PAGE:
Faith in God, like salvation and justification, is an on-going process not a one-time event (CCC 161-62, 166; 1987-95).  In Hebrews the inspired writer recorded that Abraham was justified by his faith when he set out for Canaan (Heb 11:8), and he also says in Genesis 15:6 Abraham's faith was reckoned as righteous because he put his faith in God, and again Abraham's faith was counted as righteousness in Genesis 22 when he offered up his son, Isaac (Heb 11:17-19).  Abraham's growing faith, strengthened in his faith journey, taught him to trust God to the point that he was able to pass the test of faith when God commanded him to offer his beloved son Isaac in sacrifice (Gen 22).

In response to Abram's request, Yahweh sealed the covenant promise with a very bizarre sacrificial ritual in which Abram was to sacrifice his wealth in animals. He was to bring three of five different animals: cattle, sheep, goats, pigeons, and turtle-doves.  Three of the kinds of sacrificed animals (the cattle, sheep, and goats) Abram was commanded to split down the middle, placing each half opposite the other.  He was to guard the sacrifice until sundown.  These five kinds of animals were to become the only animals that could be offered in sacrifice to Yahweh in the sacrificial system of the Sinai Covenant (Lev 1:2, 14).  While the larger animals were to be skinned and the carcasses cut into pieces (Lev 1:6) the birds were to be offered whole, but split down the middle without separating the halves (Lev 1:14-17).  The pigeon and the turtle dove will be the "poor man's sacrifice"—this is sacrifice that Mary and Joseph offered when Jesus was presented at the Temple in Jerusalem when he was a baby 40 days old (Lk 2:22-24). 

Sundown was the beginning of the next day therefore nearly 24 hours have passed since God first called Abram from his tent when Abram's vision began (Gen 15:5).  He killed the animals the next day, butchering the large animals by cutting them in half—a feat that must have taken him all day.  The birds were not cut in half.  This was a ritual of "cutting a covenant" that became an established norm, with the understanding that he who broke the covenant was to fall to the same fate as the severed animals.  The 6th century BC prophet Jeremiah mentioned such a ritual in speaking for Yahweh concerning those who had broken covenant with Him: As for the people who have broken my covenant, who have not observed the terms of the covenant which they made before me, I shall treat them like the calf that people cut in two to pass between its pieces (Jer 34:18).  The smell of the dead meat attracted birds of prey, which Abram drove off (verse 11).  In this part of the narrative the daylight was fading and night was coming.  As Abram fell into a deep sleep, reminiscent of Adam's deep sleep on the sixth day of Creation (Gen 2:21), Yahweh gave Abram a prophecy concerning the descendants Yahweh promised him (Gen 15:12-16).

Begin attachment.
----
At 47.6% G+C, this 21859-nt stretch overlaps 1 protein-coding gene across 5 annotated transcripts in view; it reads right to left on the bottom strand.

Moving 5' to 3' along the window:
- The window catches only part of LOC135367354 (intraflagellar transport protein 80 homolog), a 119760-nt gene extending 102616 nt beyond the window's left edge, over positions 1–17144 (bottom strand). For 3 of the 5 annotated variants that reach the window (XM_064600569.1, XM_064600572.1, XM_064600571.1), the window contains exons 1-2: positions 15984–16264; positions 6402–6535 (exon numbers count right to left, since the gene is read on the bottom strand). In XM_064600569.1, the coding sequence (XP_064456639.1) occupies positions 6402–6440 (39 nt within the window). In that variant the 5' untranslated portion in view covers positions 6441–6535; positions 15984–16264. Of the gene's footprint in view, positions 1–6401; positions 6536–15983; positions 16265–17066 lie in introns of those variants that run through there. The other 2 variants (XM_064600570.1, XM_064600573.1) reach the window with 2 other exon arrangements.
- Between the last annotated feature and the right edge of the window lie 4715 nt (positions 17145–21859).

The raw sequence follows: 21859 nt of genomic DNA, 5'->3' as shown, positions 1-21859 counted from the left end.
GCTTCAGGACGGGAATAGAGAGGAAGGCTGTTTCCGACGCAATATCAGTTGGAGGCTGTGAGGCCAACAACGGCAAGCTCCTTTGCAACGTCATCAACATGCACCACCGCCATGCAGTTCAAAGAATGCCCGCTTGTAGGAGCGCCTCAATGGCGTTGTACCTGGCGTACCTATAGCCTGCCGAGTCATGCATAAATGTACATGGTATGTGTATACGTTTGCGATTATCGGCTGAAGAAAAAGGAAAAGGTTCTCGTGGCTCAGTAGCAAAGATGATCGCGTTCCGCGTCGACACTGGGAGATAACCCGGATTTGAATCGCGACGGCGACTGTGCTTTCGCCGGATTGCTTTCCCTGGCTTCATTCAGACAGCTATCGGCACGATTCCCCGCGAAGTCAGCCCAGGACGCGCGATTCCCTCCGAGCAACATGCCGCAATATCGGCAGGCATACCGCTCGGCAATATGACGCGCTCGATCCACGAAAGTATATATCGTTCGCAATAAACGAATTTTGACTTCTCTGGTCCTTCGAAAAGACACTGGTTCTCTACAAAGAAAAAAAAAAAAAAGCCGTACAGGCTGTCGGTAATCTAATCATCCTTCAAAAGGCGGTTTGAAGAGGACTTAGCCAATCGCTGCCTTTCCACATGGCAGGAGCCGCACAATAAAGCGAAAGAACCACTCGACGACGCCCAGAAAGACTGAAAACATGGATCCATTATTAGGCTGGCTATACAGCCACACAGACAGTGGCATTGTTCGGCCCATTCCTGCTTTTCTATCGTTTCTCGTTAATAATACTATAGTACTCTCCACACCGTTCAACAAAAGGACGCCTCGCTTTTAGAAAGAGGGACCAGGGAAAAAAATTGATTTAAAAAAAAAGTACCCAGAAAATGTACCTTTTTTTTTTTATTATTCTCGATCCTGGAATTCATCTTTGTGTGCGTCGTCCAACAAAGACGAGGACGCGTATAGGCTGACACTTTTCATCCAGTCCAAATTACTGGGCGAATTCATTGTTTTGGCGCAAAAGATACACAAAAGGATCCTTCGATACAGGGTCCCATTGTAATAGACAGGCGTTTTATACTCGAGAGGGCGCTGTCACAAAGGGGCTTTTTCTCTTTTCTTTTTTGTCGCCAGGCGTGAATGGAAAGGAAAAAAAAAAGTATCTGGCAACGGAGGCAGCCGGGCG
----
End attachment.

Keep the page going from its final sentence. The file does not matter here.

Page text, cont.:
Genesis 15:12-16: Now, as the sun was on the point of setting, a trance fell on Abram, and a deep dark dread descended on him.  13 Then Yahweh said to Abram, "Know this for certain, that your descendants will be exiles in a land not their own, and be enslaved and oppressed for four hundred years.  14 But I shall bring judgment on the nation that enslaves them and after this they will leave, with many possessions.  15 For your part, you will join your ancestors in peace; you will be buried at a happy old age.  16 In the fourth generation they will come back here, for until then the iniquity of the Amorites will not have reached its full extent." 
God put Abram into a death-like sleep similar to Adam's death-like state when He created Eve (Gen 2:21).  Abram's death-like state, necessary in this act of covenant formation, was symbolic of Christ's death on the Cross which was a necessary action in God's plan for securing a New Covenant for the people of God and the salvation-kingdom that would become mankind's vehicle of salvation.  Christ's death on the Cross, a necessary act to secure His New Covenant bride, the Church, was also prefigured in Adam's death-like state necessary to receive his bride, Eve.  Biblical scholars have noted the typological connection between Abram and Christ in this passage, writing that Abram's "symbolic actions [are] prophetic of the sacrificial act of obedience of the Messiah, the meritorious work that secured the ultimate salvation-kingdom for God's people of all times.  In Genesis 15 it was "the oath-passage of the Lord through the way of death" (M. Kline, Kingdom Prologue, page 326).  The prophet Daniel also experienced a death like sleep connected with a divine revelation in Daniel 8:18 and 10:9.

The prophecy in verses 13-16 were fulfilled at the time of Abram's great grandson Joseph son of Abram's grandson Jacob (renamed Israel) and during the Exodus experience:

*The prophecy of the four hundred years and the return to Canaan four generations after entering Egypt from the time of Jacob/ Israel is a rounded number with each generation spanning 100 years = (1) Levi, son of Jacob/Israel; (2) Kohath, grandson; (3) Amran, great-grandson; (4) Moses, great-great-grandson of Jacob/Israel.  A more precise number of 430 years is given in Exodus 12:40-41; Acts 7:6, 13:20, and Galatians 3:17